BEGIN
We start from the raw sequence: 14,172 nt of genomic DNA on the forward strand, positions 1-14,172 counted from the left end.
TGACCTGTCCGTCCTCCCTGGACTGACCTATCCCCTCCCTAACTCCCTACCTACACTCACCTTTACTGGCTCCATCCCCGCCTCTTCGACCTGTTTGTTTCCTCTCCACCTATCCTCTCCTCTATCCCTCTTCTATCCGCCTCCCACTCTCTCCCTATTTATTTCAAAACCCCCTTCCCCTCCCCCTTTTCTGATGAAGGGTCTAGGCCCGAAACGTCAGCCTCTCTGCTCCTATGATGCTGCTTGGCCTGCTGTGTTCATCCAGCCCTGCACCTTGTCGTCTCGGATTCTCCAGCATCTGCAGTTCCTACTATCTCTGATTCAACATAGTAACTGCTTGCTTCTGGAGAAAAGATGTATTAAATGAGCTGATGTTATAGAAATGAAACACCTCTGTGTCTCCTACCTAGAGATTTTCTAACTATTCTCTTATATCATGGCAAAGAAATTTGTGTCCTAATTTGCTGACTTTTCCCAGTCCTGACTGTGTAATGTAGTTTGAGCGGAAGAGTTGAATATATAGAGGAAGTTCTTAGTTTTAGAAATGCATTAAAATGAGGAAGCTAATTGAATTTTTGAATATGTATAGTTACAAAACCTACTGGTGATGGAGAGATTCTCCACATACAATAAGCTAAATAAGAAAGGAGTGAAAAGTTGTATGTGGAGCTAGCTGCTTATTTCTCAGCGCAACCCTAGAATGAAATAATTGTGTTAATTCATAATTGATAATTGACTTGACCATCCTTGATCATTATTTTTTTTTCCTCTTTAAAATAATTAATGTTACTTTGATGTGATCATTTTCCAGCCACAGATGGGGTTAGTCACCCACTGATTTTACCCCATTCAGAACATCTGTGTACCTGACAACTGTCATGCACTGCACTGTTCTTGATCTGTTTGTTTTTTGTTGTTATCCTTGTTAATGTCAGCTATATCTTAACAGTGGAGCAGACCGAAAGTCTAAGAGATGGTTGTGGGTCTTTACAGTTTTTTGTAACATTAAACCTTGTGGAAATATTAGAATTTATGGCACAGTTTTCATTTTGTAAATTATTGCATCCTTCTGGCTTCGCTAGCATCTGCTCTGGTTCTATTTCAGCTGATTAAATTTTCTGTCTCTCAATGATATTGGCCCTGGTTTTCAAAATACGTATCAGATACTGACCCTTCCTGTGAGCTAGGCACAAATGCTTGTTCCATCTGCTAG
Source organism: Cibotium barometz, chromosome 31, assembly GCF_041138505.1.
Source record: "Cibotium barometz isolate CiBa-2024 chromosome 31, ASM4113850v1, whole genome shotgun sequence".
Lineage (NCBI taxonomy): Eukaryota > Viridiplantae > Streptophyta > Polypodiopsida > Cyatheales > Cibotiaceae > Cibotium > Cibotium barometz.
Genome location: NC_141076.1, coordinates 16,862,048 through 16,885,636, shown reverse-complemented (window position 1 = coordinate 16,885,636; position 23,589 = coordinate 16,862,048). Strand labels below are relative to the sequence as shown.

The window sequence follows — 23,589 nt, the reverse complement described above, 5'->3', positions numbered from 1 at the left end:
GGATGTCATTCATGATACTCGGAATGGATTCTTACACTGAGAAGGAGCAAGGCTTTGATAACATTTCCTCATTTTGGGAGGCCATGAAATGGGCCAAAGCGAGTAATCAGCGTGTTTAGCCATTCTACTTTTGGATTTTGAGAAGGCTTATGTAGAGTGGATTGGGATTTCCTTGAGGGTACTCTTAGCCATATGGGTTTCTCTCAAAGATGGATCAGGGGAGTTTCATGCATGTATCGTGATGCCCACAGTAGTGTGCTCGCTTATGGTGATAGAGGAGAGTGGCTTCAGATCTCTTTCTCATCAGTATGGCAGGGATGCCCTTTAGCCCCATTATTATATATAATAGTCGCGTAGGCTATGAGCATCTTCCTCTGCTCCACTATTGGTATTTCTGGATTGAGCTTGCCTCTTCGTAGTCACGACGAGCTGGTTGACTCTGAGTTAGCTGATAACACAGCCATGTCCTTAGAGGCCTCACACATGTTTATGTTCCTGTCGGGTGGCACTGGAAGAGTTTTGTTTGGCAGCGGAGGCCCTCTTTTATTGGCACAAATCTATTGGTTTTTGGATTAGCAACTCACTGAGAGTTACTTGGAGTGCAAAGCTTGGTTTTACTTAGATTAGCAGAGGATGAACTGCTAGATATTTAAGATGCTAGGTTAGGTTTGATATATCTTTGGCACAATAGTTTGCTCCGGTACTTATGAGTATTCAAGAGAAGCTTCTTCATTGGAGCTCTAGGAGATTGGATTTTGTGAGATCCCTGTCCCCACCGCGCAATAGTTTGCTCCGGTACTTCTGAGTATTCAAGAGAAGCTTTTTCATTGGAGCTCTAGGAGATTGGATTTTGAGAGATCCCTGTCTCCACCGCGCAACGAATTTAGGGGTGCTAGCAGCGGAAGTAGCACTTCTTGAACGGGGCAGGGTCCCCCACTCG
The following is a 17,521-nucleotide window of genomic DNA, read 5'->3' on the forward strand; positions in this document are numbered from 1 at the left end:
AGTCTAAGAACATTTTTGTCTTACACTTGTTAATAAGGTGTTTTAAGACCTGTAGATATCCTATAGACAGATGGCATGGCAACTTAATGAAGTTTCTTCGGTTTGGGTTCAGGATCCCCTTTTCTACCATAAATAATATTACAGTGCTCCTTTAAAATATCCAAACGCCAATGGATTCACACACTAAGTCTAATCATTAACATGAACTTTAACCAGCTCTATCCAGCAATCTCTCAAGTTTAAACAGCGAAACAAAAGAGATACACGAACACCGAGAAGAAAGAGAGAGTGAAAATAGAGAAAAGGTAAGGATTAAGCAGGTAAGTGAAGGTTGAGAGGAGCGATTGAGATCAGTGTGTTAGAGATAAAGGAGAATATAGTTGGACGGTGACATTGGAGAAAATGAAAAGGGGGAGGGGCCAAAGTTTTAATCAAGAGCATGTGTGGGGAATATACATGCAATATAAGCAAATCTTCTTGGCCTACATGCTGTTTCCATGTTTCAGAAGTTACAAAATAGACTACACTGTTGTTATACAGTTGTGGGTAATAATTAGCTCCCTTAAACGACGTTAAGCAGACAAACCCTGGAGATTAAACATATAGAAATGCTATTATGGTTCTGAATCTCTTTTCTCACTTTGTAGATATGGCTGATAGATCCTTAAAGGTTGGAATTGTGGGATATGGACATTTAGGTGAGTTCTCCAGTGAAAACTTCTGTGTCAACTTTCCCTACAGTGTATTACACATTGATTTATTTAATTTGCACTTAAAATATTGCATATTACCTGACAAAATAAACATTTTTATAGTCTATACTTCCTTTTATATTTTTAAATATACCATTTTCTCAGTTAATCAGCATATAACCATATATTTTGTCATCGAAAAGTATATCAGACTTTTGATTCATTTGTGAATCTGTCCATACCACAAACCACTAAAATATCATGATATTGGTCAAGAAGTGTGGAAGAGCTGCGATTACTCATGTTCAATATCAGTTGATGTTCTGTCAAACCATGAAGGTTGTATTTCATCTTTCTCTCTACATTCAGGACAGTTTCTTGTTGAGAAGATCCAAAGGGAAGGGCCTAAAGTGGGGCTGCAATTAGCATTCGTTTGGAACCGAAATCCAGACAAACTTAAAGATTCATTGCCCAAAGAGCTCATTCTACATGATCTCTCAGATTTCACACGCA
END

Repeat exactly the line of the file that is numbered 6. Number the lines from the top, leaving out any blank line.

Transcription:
Genome location: NC_141076.1, coordinates 16,862,048 through 16,885,636, shown reverse-complemented (window position 1 = coordinate 16,885,636; position 23,589 = coordinate 16,862,048). Strand labels below are relative to the sequence as shown.